More tech giants exit the facial recognition business, fake contact tracing apps are popping up, and the PS5 reveal was impressive but the subsequent memes were even better.
As the massive protests pushing for police reform continue around the world, some of the world’s largest tech companies have put an end to the sale of facial recognition technology. IBM, and Amazon have all committed to, at least temporarily, not sell facial recognition to law enforcement. It’s a move that activists have been demanding for years, and it’s also why some people on social media aren’t convinced that the move will last. Others, however, are more optimistic and point to how Microsoft, which reiterated its refusal to sell facial recognition technology to law enforcement until there is a national law in place “grounded in human rights” to regulate the technology. More than 250 Microsoft employees recently asked the company in an open letter to sever business relationships with police forces more generally.
Experts are warning about more than a dozen fake contact tracing apps designed to look like official software to track coronavirus infections. These apps spread malware and steal user data, security researchers recently said. In some instances, these apps once installed can even steal banking credentials.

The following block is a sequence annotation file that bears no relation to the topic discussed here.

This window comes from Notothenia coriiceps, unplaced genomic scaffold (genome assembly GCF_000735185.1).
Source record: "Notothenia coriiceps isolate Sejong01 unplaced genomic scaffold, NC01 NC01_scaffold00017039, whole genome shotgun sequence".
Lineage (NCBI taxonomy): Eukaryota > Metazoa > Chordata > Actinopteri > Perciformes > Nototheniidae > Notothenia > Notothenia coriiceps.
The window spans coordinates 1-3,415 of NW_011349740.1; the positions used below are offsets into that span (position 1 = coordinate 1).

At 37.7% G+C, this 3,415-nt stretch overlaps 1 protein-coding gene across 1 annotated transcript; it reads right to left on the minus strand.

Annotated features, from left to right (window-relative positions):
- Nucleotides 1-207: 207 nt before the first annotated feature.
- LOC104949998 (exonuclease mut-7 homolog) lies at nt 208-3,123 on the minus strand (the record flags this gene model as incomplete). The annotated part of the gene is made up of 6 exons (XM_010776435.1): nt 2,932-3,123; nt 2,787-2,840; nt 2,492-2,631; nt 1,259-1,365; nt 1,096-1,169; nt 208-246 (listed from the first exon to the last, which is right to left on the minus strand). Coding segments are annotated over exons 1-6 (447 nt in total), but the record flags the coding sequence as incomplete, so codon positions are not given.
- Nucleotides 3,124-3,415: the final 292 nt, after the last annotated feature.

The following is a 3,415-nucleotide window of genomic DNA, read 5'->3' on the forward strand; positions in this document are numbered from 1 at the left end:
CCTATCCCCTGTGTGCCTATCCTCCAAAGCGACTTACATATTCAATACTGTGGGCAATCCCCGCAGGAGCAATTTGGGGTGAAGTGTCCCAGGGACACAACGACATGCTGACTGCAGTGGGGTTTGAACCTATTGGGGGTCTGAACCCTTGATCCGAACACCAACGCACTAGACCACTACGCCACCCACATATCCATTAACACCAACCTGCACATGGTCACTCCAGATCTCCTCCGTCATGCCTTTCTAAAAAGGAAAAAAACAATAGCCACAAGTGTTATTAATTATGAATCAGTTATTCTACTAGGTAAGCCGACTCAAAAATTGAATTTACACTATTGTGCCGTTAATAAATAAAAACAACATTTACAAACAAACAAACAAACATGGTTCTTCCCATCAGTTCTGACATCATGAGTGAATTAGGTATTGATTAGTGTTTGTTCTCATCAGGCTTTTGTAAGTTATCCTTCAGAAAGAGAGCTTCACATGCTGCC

The PS5 is just a router. pic.twitter.com/gqlH7qmARb
— Kars (@KaroshiMyriad) June 11, 2020
And lastly, last week’s official unveiling of the Sony PlayStation 5 was big news for gamers, but it was even bigger news for meme-rs. The fifth iteration of the popular gaming console sports a futuristic look that, upon closer examination, kind of reminded social media of their local router. Since the hardware’s unveiling social media has done its job and unleashed a wave of memes making fun of the console’s design. The comparisons are endless – from routers to ducks, even air purifiers look hilariously similar to the PS5.
That’s all the tech news that’s trending right now. Hashtag Trending is a part of the ITWC Podcast network. Add us to your Alexa Flash Briefing or your Google Home daily briefing. I’m Alex Coop, thanks for listening.